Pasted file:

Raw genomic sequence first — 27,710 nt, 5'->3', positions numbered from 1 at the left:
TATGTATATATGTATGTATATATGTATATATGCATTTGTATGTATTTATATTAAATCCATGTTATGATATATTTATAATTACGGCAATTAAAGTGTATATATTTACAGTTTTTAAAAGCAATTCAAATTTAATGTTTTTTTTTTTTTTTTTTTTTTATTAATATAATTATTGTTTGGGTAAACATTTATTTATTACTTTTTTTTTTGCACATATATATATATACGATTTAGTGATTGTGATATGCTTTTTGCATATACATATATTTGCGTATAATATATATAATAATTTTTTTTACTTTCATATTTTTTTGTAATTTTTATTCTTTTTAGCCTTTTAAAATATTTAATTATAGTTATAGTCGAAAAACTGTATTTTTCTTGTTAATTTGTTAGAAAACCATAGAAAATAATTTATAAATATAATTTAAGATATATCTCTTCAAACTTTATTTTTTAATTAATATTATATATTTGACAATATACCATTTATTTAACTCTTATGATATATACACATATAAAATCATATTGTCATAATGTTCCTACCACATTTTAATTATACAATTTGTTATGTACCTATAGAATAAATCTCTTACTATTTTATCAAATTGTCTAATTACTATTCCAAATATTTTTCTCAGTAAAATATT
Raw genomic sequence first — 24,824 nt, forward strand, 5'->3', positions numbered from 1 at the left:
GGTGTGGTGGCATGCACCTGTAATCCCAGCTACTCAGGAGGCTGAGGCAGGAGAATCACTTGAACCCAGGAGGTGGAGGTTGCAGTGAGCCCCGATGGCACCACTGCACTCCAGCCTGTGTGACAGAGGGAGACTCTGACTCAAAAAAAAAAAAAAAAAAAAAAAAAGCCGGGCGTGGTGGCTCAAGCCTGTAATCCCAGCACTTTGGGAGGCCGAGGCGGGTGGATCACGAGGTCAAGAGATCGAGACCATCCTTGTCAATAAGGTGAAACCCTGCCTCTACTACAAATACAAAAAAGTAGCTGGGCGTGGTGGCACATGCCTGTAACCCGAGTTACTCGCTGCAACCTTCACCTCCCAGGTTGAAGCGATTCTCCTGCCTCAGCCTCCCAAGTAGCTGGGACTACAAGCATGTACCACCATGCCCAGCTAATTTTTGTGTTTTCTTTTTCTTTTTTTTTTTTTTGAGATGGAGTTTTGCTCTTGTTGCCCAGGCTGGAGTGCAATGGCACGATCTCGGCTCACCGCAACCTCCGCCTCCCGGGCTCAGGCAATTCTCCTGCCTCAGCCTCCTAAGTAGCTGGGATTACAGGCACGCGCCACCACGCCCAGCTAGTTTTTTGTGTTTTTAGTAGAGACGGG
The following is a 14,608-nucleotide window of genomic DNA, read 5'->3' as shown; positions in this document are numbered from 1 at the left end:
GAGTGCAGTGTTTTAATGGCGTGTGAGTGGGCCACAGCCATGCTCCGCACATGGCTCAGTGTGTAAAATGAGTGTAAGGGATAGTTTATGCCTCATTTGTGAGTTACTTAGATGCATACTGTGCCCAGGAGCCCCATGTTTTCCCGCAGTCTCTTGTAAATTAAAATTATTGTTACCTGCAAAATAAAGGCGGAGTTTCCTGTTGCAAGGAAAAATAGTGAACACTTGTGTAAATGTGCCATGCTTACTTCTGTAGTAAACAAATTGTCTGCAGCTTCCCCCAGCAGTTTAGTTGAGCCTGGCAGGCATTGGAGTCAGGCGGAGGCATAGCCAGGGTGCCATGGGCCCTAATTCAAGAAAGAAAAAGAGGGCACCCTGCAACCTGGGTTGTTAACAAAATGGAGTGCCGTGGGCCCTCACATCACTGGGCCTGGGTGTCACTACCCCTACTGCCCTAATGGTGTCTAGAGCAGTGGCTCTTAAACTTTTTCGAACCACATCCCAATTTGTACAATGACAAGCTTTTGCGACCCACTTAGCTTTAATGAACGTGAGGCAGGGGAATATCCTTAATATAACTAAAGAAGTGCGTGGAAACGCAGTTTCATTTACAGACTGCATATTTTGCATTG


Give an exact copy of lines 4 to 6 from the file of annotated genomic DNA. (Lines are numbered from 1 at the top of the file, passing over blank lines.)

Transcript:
GGTGTGGTGGCATGCACCTGTAATCCCAGCTACTCAGGAGGCTGAGGCAGGAGAATCACTTGAACCCAGGAGGTGGAGGTTGCAGTGAGCCCCGATGGCACCACTGCACTCCAGCCTGTGTGACAGAGGGAGACTCTGACTCAAAAAAAAAAAAAAAAAAAAAAAAAGCCGGGCGTGGTGGCTCAAGCCTGTAATCCCAGCACTTTGGGAGGCCGAGGCGGGTGGATCACGAGGTCAAGAGATCGAGACCATCCTTGTCAATAAGGTGAAACCCTGCCTCTACTACAAATACAAAAAAGTAGCTGGGCGTGGTGGCACATGCCTGTAACCCGAGTTACTCGCTGCAACCTTCACCTCCCAGGTTGAAGCGATTCTCCTGCCTCAGCCTCCCAAGTAGCTGGGACTACAAGCATGTACCACCATGCCCAGCTAATTTTTGTGTTTTCTTTTTCTTTTTTTTTTTTTTGAGATGGAGTTTTGCTCTTGTTGCCCAGGCTGGAGTGCAATGGCACGATCTCGGCTCACCGCAACCTCCGCCTCCCGGGCTCAGGCAATTCTCCTGCCTCAGCCTCCTAAGTAGCTGGGATTACAGGCACGCGCCACCACGCCCAGCTAGTTTTTTGTGTTTTTAGTAGAGACGGG
The following is a 14,608-nucleotide window of genomic DNA, read 5'->3' as shown; positions in this document are numbered from 1 at the left end:
GAGTGCAGTGTTTTAATGGCGTGTGAGTGGGCCACAGCCATGCTCCGCACATGGCTCAGTGTGTAAAATGAGTGTAAGGGATAGTTTATGCCTCATTTGTGAGTTACTTAGATGCATACTGTGCCCAGGAGCCCCATGTTTTCCCGCAGTCTCTTGTAAATTAAAATTATTGTTACCTGCAAAATAAAGGCGGAGTTTCCTGTTGCAAGGAAAAATAGTGAACACTTGTGTAAATGTGCCATGCTTACTTCTGTAGTAAACAAATTGTCTGCAGCTTCCCCCAGCAGTTTAGTTGAGCCTGGCAGGCATTGGAGTCAGGCGGAGGCATAGCCAGGGTGCCATGGGCCCTAATTCAAGAAAGAAAAAGAGGGCACCCTGCAACCTGGGTTGTTAACAAAATGGAGTGCCGTGGGCCCTCACATCACTGGGCCTGGGTGTCACTACCCCTACTGCCCTAATGGTGTCTAGAGCAGTGGCTCTTAAACTTTTTCGAACCACATCCCAATTTGTACAATGACAAGCTTTTGCGACCCACTTAGCTTTAATGAACGTGAGGCAGGGGAATATCCTTAATATAACTAAAGAAGTGCGTGGAAACGCAGTTTCATTTACAGACTGCATATTTTGCATTG